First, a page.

Primary HPV Testing: Fewer Cases of Cervical Precancer vs Pap Test

Approved by the FDA in 2014, the HPV test is a relatively new alternative to Pap smears. However, human papillomavirus (HPV)-based testing may be a more accurate way of testing for cervical cancer, new study results suggest.

The confirmation of a positive HPV test appeared to be more predictive of a grade 2 or 3 cervical lesion than cytology screening alone.

Lead researcher Dr. Gina Ogilvie, a professor in the School of Population and Public Health at the University of British Columbia, in Vancouver explained that cervical cancer screening should be performed for all women who belong to the reproductive or childbearing age.

The researchers compared people who had the HPV test, the Pap smear and both, and analyzed their impact over four years.

The National Cancer Institute's Mark Schiffman, who has done extensive research on HPV, said the study confirmed that it's important to move from the Pap smear to the HPV test alone.

Of note, the Canadian Task Force on Preventative Health Care differs from the US task force - it recommends Pap smear screening every three years between ages 30 and 69, citing weak evidence for screening women ages 25 to 29.

A test for HPV detects precancerous changes of the cervix earlier and more accurately than the Pap smear, according to a large clinical trial published Tuesday.

"In our world this study is going to be a pretty big deal, in a good way", says Dr. Kathleen Schmeler, a gynecologic oncologist at the University of Texas MD Anderson Cancer Center.

Half of the women in the study were randomized to get the HPV test and half to the standard Pap smear screening alone.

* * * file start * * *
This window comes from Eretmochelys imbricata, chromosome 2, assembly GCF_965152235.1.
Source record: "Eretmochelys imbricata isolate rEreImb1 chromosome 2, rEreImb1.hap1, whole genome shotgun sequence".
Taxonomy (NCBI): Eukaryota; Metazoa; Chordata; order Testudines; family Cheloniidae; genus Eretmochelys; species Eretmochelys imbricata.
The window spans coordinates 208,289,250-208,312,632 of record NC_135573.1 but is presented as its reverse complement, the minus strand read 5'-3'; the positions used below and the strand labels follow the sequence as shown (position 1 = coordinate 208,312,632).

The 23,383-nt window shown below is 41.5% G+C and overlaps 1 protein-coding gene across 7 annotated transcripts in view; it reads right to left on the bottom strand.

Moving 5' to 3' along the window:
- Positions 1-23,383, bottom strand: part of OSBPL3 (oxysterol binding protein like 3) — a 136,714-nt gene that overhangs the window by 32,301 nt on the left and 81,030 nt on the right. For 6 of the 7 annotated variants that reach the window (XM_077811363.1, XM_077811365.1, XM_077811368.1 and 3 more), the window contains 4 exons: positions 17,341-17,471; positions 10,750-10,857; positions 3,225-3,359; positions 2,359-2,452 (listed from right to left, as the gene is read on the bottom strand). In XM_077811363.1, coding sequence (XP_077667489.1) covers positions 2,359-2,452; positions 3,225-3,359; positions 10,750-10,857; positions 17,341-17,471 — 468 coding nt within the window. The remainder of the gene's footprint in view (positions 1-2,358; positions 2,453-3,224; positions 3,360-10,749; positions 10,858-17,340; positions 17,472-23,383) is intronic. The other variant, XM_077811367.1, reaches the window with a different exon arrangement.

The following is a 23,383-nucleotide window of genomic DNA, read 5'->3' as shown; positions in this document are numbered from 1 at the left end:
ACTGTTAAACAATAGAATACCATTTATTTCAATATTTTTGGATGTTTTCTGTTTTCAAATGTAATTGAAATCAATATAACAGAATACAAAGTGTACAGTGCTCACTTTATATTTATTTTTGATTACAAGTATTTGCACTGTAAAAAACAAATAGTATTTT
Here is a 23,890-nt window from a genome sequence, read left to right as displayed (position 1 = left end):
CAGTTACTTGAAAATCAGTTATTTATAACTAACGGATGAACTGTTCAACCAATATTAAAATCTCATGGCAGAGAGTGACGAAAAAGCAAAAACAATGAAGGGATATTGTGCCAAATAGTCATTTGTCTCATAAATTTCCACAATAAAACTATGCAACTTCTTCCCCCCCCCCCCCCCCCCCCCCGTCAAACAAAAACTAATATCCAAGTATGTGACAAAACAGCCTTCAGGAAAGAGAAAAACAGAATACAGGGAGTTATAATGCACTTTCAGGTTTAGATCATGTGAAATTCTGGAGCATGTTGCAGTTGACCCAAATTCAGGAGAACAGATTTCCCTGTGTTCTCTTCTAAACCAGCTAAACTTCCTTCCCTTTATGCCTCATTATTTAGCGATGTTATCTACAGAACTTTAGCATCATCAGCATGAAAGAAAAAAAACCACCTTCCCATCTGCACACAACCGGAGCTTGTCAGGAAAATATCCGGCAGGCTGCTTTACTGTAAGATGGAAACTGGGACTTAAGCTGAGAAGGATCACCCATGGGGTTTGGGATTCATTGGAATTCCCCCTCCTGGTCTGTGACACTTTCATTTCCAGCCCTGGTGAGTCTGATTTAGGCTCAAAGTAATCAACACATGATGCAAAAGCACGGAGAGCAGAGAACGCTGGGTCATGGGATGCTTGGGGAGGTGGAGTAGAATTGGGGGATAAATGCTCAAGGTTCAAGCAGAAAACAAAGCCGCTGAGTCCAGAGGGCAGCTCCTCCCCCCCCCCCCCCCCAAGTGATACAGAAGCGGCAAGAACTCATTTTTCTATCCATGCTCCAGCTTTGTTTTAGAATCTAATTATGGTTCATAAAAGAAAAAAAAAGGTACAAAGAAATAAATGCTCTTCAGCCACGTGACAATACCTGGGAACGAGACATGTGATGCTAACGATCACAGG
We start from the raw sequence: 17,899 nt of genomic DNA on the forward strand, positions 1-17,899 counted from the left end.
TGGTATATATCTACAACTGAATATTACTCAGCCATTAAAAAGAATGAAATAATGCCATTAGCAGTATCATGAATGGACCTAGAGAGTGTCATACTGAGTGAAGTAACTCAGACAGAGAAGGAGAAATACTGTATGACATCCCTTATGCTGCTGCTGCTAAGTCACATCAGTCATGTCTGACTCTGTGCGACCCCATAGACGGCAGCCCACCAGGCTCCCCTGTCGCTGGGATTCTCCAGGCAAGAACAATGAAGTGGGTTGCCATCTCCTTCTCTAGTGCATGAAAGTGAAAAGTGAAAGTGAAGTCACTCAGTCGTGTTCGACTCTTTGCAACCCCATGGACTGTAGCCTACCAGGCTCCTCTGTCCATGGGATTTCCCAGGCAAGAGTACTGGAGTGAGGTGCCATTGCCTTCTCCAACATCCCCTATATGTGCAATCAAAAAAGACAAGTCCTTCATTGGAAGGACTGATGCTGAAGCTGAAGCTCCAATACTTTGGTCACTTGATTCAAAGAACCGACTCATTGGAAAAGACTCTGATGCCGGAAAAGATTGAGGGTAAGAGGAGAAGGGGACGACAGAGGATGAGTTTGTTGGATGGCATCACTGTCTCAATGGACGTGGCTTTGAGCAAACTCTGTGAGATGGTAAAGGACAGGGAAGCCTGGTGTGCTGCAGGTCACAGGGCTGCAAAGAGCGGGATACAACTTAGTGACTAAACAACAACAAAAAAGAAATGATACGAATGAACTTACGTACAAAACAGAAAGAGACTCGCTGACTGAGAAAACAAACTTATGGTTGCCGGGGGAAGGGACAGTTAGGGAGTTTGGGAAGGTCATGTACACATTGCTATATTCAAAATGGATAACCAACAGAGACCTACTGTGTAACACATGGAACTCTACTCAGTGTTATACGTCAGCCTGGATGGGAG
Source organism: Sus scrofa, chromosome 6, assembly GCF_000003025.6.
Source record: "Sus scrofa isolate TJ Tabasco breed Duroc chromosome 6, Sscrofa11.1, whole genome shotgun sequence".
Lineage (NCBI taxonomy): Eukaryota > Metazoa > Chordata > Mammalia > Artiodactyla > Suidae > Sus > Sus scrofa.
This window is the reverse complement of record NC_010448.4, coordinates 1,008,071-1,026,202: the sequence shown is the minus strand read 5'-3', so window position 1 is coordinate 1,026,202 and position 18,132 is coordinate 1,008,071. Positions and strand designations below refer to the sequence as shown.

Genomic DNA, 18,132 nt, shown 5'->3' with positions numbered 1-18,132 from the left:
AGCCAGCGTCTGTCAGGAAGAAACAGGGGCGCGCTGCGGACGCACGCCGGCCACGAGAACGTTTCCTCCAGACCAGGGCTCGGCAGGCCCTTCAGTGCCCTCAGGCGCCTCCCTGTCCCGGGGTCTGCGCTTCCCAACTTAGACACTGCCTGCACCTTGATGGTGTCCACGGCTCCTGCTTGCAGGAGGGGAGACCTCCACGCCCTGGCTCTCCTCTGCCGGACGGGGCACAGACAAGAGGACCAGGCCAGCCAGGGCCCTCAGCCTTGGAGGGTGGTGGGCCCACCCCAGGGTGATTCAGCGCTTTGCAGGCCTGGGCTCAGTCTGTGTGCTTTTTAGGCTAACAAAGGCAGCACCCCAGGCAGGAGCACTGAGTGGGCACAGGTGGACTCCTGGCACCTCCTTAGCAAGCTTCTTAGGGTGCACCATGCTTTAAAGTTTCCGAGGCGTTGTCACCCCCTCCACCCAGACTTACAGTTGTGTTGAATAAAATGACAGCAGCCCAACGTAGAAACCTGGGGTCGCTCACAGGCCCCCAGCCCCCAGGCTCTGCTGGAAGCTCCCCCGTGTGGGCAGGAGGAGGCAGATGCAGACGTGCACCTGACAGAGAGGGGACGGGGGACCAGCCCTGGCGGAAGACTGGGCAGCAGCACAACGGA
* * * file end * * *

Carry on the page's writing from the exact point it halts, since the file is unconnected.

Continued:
Women in the HPV group who screened negative returned at 48 months, while women in the cytology group who were negative at 24 months returned at 48 months, and both groups received co-testing at the 48 month exit. In 2017, the researchers running the study reported that there were significantly more cases of precancerous lesions detected early in the trial among the women in the HPV-tested group, compared with the Pap cytology group. Dr Kathleen Schmeler, a gynaecologic oncologist at The University of Texas MD Anderson Cancer Center said, "The bottom line is that it could really potentially simplify how we screen women and have it been more effective and not quite as complicated and burdensome - and opens the door for doing just HPV testing which is actually what's now recommended by the World Health Organisation for countries that don't have Pap testing capabilities".

"This information will help inform future cervical cancer screening guidelines and continue to decrease deaths from this preventable disease", added Schmeler, who was not involved in the study. The findings are part of the Human Papillomavirus for Cervical Cancer screening trial, a publicly funded Canadian study.

Pap smear tests are also referred as Pap test or smear test or cervical smear test, in which Pap smear is prepared by collecting cells from outer cervix opening of the uterus and endocervix. The final round of co-testing found additional abnormal cells in some women who originally tested negative in both groups. More than 4,000 women die from it, even with screening and treatment.

It's possible these results were skewed because women received both treatment options at the end of the study.

'We must also not lose sight of the need to improve attendance of this potentially life-saving tests and ensure women can access it'. He called use of the HPV test only a "reasonable strategy" but noted that the test's strength - its sensitivity - could result in more positive results and more testing.

However, we do know that detecting cervical cancer earlier makes it easier to treat, so a test that can do that is likely to be welcome.

Vanessa Coleman